7. [quote user="Jim Smith"]Not just no foreigners the club is not for sale and I don’t believe it ever has been. They are interested in people who may be prepared to invest without gaining control but no idiot is going to put significant money in on that basis.[/quote]That''s exactly as I see it too. And it''s precisely why they''re passing it on to their nephew. Keeping it in the family, because they think this club is theirs. Irony of ironies: after everyone agreeing that no individual should ever become too powerful after the mess Chase left, two individuals promptly obtained precisely that power themselves. Their very peculiar, quaint ideas of how football clubs should be run inevitably rule out more or less anyone but themselves and their nephew.I''d love to know the reasons why Bowkett and McNally resigned. We never will, though.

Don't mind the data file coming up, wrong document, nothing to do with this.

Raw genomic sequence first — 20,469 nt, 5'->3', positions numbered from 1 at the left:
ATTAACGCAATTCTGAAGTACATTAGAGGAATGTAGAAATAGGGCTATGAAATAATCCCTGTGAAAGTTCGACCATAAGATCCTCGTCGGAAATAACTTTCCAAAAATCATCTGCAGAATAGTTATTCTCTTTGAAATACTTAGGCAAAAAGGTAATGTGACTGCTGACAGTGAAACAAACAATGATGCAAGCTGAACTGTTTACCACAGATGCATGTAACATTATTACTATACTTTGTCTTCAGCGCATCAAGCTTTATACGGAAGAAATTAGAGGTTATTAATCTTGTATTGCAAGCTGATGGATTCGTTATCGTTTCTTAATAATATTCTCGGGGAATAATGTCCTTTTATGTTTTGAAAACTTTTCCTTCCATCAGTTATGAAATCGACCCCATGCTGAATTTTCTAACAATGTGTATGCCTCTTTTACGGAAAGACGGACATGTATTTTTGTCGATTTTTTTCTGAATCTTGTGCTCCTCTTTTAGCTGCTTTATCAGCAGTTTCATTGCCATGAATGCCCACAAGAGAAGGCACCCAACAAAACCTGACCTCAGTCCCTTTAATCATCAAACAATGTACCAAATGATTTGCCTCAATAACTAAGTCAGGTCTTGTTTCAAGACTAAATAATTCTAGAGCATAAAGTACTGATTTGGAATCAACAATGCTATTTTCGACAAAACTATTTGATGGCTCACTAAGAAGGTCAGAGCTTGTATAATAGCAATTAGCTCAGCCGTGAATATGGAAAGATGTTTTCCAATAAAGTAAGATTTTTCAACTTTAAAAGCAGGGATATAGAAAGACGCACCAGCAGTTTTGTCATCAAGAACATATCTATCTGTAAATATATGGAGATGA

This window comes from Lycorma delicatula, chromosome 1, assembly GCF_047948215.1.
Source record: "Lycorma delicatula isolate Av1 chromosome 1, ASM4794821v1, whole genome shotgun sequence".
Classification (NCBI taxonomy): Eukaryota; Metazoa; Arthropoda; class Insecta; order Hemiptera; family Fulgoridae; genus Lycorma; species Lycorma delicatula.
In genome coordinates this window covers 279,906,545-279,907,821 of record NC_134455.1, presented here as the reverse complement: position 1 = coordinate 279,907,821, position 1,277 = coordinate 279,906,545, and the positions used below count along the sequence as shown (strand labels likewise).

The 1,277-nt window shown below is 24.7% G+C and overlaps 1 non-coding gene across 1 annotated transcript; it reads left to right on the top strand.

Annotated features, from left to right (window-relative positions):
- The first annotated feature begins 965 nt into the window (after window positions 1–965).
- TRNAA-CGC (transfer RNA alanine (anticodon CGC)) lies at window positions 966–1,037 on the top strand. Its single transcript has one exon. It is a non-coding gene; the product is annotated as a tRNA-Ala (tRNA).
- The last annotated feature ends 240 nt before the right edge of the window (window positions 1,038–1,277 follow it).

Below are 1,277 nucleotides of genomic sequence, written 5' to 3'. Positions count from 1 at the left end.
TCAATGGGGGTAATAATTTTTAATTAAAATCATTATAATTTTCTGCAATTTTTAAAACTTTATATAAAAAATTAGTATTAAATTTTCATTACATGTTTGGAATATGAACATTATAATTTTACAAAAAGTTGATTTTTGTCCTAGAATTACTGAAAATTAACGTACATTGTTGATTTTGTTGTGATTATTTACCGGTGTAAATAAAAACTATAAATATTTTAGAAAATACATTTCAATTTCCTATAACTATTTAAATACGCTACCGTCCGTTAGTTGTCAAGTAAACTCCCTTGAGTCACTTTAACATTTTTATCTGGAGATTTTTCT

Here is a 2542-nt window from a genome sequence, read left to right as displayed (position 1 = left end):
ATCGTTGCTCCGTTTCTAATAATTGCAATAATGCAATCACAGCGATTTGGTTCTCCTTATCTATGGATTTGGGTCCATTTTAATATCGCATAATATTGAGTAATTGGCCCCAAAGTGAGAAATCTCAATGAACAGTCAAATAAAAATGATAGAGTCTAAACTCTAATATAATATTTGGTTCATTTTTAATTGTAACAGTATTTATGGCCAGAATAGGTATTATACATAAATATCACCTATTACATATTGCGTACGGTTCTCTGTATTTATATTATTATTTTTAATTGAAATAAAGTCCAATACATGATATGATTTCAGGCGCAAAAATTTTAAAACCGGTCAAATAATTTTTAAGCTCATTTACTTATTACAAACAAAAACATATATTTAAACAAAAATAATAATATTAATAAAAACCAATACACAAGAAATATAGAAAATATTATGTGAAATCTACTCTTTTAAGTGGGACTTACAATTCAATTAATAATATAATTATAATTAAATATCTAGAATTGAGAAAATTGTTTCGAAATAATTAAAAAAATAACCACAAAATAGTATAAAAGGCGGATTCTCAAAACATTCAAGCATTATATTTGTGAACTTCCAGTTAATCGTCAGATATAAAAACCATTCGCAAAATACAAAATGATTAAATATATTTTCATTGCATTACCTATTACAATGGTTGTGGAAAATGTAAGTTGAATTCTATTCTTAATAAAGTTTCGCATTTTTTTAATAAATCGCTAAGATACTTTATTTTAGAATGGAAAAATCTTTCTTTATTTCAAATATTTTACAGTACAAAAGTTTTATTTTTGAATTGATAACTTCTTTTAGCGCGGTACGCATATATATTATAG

8. [quote user="nutty nigel"]This is the one-eyed stuff that your biannual rants are made up of Shaun. You got away with it in 2009 but to be fair you were totally wrong in everything you said then. And coming back everytime things get a bit tough only works with those who don''t remember.[:P][/quote]You may have noticed the [:P] I put in my post. Don''t take it too seriously!But on the contrary. I was right in everything I said in 2009. Something you posted on here yesterday got me thinking: did I ever actually call for the owners to go? No. I was desperate for the owners to get proper footballing expertise onto the board, and leave those experts to appoint a manager with a proper track record. Among the many things which motivated that lengthy post I wrote - and my going to the NCISA event with you, and my phone-in calls, and all the rest of it - was my passionate belief in the huge potential of our football club. Belief which was then dramatically vindicated. This is different now. This is the first time I''ve ever wanted them out. And why? Because they''re old, they''re tired, they have no new ideas, the squad is a shambles... and sorry, but lightning isn''t going to strike twice. Not given how rapidly this league''s moved on.